There, bid parts of the wall are still standing.I had thought it had been dismantled; not by officials but tourist who liked to take a stone home, preferably with some graffiti as a souvenir.The new hip entertainment scene is also located there.
\
Cool buildings and the hippest of people. The latest is to be dressed all in black with a black backpack and your hair up in a bun- boys too!For the 20-34 somethings, computer nerds, music fans and freaks and everybody who wants to be "in". They call themselves hipsters.
We still had far more than 30 degrees of mugginess and the refreshing thunderstorms only came Sunday night.But lo and behold, when I had to leave on Monday, there it was  again almost 30 and the humidity.

Before I even had left "home", the weather here had broken and it remained kind of wet and cold.
On my return, we had a situation!

There is always a time during each house swap where we desperately try to figure out the heating system.After 95 degrees last week it is down to barely 60 and at night? Who knows? Who looks? But me having to go to the bathroom several times and sit on that frigid commode let me go into the basement and check out what's what with the central heating. Unfortunately technology has so much progressed since I left Germany and this, in addition has its description in French, that we have no choice but wait for better weather.Or buy a heater. Last week we were looking for a fan to cool down the place. But they were all sold out.The shop assistant called the sales an "eruption".
Victory! I persuaded the father of our exchnage partners to switch the central heating on for a few hours late in the evening and the mornings...until it gets warmer at the weekend. He explained he installation they had for heating the house and water: A wood pellet burning oven! Very economical and few emissions.France has the lowest electricity prices due to the fact that they still heavily depend on nuclear power whereas Germany which has sworn off nuclear has the highest.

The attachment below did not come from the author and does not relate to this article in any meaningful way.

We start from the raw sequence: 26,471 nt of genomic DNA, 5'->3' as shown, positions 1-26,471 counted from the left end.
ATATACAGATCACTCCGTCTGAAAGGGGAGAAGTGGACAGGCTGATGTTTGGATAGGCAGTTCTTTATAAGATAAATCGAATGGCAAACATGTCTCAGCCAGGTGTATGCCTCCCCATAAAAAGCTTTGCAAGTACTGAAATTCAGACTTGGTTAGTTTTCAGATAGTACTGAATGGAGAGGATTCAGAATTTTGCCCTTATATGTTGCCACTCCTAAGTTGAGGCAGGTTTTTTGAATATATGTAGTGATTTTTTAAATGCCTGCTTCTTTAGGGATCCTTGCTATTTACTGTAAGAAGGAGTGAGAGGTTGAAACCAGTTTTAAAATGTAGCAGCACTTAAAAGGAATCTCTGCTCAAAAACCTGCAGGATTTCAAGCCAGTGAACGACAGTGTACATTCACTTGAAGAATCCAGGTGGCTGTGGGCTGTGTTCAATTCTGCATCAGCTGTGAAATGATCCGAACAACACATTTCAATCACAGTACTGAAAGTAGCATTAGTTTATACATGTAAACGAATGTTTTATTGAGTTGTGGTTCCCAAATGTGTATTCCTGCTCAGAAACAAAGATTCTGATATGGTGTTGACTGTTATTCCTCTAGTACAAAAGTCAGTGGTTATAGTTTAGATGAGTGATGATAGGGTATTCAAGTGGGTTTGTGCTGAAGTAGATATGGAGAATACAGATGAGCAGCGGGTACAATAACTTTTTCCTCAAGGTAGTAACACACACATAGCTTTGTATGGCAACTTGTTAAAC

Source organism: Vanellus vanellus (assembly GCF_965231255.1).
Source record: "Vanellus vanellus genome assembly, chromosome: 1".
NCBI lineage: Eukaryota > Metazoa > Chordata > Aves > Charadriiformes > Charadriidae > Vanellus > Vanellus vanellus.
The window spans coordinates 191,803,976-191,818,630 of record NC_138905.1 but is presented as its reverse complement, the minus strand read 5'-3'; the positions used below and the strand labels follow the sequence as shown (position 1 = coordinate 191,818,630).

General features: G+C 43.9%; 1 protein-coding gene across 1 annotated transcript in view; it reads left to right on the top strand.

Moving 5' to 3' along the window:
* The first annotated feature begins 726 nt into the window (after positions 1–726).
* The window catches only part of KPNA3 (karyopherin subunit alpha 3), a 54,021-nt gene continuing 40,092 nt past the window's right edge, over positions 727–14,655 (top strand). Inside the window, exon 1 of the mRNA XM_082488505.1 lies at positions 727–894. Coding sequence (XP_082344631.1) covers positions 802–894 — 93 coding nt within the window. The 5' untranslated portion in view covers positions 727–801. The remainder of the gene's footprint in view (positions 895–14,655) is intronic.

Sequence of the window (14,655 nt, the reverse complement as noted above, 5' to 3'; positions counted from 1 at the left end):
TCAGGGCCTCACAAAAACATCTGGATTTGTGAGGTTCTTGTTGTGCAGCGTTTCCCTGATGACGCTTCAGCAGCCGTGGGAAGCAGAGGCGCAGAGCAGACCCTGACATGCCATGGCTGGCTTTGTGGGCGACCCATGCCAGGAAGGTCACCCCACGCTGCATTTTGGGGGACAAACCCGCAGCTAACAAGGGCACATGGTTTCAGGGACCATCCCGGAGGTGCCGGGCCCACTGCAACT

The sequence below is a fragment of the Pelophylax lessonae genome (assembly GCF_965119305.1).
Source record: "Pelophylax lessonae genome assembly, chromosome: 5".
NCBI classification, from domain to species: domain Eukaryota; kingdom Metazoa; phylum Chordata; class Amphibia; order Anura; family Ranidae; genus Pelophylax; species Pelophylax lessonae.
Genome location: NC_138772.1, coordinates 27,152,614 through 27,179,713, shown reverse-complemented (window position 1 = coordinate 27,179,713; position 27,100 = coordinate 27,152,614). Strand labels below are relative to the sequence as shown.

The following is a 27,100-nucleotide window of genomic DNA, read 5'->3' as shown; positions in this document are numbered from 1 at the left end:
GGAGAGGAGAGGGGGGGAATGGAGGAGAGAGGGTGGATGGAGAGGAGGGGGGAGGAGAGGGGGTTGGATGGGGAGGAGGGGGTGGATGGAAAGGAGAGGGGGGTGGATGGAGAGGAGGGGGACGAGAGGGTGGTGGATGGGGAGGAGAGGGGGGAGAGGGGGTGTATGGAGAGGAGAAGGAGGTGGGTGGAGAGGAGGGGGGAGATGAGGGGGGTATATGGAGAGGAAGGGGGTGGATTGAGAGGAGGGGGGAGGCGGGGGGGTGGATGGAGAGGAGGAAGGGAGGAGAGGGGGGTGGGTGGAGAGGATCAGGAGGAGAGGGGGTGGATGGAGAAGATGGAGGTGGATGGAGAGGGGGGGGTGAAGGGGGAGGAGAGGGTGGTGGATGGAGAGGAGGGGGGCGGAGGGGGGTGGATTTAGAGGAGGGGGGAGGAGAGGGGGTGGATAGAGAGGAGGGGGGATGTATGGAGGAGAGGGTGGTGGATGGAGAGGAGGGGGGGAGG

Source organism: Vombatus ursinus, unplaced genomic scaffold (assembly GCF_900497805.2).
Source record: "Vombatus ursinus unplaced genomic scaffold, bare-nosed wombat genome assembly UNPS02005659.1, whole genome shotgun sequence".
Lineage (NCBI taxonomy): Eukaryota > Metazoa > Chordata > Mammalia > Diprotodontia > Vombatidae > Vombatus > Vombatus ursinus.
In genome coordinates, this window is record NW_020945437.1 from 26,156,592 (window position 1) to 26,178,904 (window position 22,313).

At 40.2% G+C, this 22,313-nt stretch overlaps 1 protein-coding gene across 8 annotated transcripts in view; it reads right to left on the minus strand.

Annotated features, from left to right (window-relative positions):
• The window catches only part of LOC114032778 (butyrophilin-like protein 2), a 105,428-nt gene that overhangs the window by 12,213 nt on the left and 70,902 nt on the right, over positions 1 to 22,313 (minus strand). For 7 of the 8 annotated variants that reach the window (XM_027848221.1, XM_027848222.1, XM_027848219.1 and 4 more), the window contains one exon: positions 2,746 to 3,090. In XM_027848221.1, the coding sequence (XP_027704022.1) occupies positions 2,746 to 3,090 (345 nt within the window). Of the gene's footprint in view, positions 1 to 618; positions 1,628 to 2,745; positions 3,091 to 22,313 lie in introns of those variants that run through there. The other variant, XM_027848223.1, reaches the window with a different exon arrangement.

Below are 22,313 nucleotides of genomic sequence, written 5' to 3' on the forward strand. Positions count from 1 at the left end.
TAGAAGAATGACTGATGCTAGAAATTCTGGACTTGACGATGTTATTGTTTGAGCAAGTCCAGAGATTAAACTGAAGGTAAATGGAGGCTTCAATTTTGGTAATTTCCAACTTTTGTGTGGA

Wednesday, August 12, 2015

Our Vacation Home in France

And now, finally to our vacation home in France.We are very happy, a good choice as we have a lot of room and everything is almost new and spick and spank. The owners are very creative people and this is definitely the most colorful one we have ever been to.Some examples:
The family room (TV area) going out to the deck.


The kitchen isn't less bright, equipped with German Siemens/Gaggenau appliances.Top notch like last year in Amsterdam.
The sunken cooking area has  a gas ring with a wok. And on the right is a spacious sink and fridge etc.The view from the family room with a huge glass dining table to the kitchen area.

The deck is inviting all day long with a big sail shading us from the sun. Again room at the table for 6 people.Pic later.


Looking at the master bedroom
and at the bathroom it becomes obvious that somebody is the artistic force in the house.The colorful walls are wallpapered with a silky like texture, not painted;same in the bathroom.

When we arrived looking for the address, Google maps was a totally lost.Tiny streets that intertwine with houses numbered 1a and 1 b.That means that our home owners had built their abode in grandma's former huge veggie garden.Now they have a joint smaller one.Granny is still active, in her eighties and insists on being called Oma= Granny. When we asked neighbors where our family lived, they didn't know their family name and couldn't point out the house.Only the first names revealed their thereabouts.
A word about the language later.